It was through the encouragement of Neil deGrasse Tyson, astrophysicist with the American Museum of Natural History in New York and Director of the Hayden Planetarium, that the project incorporated dream symbolism.

Professor Marsh explained that in 2009, at the beginning of the project, she was trying to figure out how individuals creating panels for the wrap would have tangible ways in which they could focus their attention and connect, as well as find ownership in the project.  “I also wanted the content represented on their submissions to be relevant and meaningful to them as well as viewers,” she said.  “Neil deGrasse Tyson graciously met with me over lunch that year.  He encouraged me to incorporate the dream symbolism into the project because, he said, ‘The Saturn V is the ideal icon to represent a big dream.  This rocket was designed and built as a collaboration of nearly half-a-million people and allowed our human species to venture beyond our world and stand on another – surely one of the biggest dreams of all time.  Enabling the dreams of young people to touch this mighty rocket sends a powerful message.’ “

This massive project, requiring both creativity and teamwork, has so far received submissions from 17 countries and 46 states.  It has grown to more than 12,000 square feet in size and will ultimately require 32,000 square feet of art to create the wrap.  Sub-sets of the component panels that will go into the wrap have so far been displayed at more than 130 venues around the country.  These displays, in turn, fuel more interest in the project and inspire more people to make and contribute panels.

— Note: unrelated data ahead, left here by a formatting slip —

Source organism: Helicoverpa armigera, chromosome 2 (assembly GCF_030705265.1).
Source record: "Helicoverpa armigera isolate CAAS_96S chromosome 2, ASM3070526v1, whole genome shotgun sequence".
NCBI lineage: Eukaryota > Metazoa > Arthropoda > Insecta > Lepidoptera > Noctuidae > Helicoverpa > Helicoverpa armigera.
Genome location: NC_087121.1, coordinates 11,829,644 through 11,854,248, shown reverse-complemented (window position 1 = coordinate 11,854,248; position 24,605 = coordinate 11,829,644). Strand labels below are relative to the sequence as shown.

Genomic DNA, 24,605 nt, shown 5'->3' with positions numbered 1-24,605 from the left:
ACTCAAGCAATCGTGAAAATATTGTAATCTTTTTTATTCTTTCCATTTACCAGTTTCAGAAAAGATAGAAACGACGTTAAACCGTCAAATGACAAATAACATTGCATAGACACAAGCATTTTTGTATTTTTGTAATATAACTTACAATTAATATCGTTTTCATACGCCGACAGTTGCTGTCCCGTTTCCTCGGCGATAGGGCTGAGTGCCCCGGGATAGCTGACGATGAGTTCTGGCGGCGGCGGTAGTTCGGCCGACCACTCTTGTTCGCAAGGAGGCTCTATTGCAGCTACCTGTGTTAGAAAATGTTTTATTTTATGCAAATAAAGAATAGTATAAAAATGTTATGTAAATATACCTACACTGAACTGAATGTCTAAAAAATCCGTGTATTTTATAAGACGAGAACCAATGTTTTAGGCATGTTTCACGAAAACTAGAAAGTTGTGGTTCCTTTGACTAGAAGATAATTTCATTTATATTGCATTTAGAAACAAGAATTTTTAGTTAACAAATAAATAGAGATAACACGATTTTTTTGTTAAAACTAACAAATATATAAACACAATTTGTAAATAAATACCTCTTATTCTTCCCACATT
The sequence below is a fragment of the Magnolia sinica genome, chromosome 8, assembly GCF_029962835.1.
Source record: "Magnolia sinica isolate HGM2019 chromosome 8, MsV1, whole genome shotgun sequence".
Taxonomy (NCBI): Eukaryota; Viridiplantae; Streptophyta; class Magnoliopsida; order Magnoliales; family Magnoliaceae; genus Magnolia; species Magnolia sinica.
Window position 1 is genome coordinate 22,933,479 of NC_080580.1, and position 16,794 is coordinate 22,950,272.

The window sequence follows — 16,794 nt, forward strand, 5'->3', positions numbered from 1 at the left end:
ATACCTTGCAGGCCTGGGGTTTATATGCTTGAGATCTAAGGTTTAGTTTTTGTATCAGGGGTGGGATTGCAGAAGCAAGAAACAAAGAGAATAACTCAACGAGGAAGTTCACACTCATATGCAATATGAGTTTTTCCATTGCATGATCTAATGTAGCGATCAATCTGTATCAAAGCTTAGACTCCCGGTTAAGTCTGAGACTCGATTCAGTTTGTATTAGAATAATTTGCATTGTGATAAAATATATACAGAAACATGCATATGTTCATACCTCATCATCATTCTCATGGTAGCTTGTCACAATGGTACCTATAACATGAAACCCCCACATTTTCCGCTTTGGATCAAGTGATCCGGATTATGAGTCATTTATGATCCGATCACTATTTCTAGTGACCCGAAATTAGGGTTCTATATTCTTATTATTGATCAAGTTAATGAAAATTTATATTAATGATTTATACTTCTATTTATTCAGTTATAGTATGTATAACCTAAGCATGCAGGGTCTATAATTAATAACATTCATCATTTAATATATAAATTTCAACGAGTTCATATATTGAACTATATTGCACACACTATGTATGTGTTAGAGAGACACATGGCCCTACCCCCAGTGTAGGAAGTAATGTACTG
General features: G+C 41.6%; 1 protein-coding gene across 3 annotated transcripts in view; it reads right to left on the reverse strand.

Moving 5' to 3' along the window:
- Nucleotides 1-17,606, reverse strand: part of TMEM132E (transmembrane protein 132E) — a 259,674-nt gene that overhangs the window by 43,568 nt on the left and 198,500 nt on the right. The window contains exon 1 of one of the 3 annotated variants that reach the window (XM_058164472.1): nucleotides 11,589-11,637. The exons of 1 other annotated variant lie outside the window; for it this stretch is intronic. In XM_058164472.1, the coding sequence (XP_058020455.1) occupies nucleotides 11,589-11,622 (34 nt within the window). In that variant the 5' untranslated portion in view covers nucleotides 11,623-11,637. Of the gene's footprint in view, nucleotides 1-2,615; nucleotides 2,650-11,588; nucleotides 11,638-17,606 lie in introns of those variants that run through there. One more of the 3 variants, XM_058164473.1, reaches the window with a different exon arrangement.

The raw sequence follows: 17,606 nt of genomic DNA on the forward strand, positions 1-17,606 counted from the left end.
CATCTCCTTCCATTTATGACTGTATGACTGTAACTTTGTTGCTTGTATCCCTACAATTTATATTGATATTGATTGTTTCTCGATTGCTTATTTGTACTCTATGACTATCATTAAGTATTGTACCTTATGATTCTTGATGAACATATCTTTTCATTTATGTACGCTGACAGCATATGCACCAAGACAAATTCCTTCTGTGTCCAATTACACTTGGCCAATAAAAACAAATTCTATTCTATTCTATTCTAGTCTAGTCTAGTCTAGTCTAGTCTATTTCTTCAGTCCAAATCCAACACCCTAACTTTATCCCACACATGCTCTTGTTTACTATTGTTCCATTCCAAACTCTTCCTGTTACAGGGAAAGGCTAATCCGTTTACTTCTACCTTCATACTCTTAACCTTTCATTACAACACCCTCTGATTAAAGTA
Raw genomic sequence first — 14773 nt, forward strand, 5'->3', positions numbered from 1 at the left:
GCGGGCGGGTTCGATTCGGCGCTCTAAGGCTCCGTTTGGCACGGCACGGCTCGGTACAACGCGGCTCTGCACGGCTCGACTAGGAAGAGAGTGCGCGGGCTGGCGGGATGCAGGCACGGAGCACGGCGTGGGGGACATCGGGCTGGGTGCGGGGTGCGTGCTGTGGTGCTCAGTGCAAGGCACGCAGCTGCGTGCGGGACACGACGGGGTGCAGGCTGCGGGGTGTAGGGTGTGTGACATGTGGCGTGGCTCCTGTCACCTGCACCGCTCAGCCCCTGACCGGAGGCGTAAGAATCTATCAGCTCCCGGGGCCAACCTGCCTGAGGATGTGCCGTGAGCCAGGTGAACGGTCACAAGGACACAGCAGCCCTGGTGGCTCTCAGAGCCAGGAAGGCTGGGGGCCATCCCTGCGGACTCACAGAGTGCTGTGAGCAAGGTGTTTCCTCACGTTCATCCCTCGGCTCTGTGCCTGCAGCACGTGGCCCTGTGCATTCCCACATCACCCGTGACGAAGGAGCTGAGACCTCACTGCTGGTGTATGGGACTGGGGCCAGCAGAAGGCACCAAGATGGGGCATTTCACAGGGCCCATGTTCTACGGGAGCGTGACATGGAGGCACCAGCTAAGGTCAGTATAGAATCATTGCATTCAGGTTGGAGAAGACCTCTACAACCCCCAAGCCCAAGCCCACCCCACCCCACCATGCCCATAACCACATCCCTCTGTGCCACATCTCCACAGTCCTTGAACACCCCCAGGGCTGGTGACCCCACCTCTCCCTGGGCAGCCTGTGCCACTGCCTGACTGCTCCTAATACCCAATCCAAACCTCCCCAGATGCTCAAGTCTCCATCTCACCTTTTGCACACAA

The Dream Rocket Project is the current project of the International Fiber Collaborative, which has also done the Gas Station Wrap in 2008 and the Tree Project in 2009.  Images of these projects can be seen here.  These were projects that have been widely discussed in quilting circles the last few years, and now quilters and other fiber artists have a chance to contribute to this enormous new project.

The Dream Rocket Project is being used to promote art education in many classrooms around the U.S., although Professor Marsh stresses that the project wasn’t originally based on promoting art education, but that it has instead evolved into an extremely positive outcome.

“Building bridges between the arts and these important subjects is a wonderful way to connect our most creative of students,” she said.  “Now that we know how we can promote art education in unison with the DRP we have become much more focused in our efforts.”  The team is now collecting lesson plans from participating schools and groups to create an electronic booklet of activities based on core curriculum standards with the intent to distribute it to participants.

In spite of the many panels made by children in their classrooms, Professor Marsh emphasizes the importance of the adult submissions and the need for more of them.  She has spoken at several dozen guild meetings over the last couple of years and says she has enjoyed collaborating with many talented fiber artists along the way.